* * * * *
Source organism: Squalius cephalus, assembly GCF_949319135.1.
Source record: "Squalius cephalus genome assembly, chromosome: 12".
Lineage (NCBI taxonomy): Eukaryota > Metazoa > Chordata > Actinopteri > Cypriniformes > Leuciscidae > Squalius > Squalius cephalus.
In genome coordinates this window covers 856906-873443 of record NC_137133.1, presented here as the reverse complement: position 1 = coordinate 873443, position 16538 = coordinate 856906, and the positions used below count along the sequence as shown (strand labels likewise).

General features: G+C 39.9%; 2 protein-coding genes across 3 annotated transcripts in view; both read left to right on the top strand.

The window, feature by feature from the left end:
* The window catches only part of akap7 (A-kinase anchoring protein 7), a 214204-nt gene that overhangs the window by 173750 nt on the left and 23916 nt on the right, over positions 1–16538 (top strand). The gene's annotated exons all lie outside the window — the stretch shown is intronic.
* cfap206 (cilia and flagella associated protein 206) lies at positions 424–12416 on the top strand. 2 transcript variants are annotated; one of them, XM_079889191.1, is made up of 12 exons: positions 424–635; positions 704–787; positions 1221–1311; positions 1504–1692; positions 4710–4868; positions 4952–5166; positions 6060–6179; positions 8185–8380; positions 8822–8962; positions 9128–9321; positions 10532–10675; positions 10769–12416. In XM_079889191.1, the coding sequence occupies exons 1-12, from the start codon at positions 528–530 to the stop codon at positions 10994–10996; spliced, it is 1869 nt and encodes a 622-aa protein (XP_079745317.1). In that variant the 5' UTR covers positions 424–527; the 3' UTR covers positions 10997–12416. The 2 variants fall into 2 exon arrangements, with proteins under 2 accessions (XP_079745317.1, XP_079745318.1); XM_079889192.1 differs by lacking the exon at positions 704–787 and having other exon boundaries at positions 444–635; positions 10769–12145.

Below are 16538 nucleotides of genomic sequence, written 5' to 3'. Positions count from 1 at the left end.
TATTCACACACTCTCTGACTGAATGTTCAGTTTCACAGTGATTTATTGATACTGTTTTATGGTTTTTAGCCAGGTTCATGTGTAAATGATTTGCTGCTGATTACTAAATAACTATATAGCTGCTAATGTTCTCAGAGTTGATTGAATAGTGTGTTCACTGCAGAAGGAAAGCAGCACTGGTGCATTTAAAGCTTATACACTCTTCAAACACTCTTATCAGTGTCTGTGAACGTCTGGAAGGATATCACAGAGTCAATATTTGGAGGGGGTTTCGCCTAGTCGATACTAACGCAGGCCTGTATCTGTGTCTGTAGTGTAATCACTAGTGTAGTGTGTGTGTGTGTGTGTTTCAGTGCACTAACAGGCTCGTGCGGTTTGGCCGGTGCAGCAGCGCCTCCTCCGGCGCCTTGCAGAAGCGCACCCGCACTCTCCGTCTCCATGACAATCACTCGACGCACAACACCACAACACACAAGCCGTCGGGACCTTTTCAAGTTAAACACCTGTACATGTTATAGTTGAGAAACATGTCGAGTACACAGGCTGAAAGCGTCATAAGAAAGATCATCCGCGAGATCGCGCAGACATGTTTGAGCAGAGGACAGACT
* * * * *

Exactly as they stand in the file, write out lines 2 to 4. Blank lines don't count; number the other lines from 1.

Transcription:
Source record: "Squalius cephalus genome assembly, chromosome: 12".
Lineage (NCBI taxonomy): Eukaryota > Metazoa > Chordata > Actinopteri > Cypriniformes > Leuciscidae > Squalius > Squalius cephalus.
In genome coordinates this window covers 856906-873443 of record NC_137133.1, presented here as the reverse complement: position 1 = coordinate 873443, position 16538 = coordinate 856906, and the positions used below count along the sequence as shown (strand labels likewise).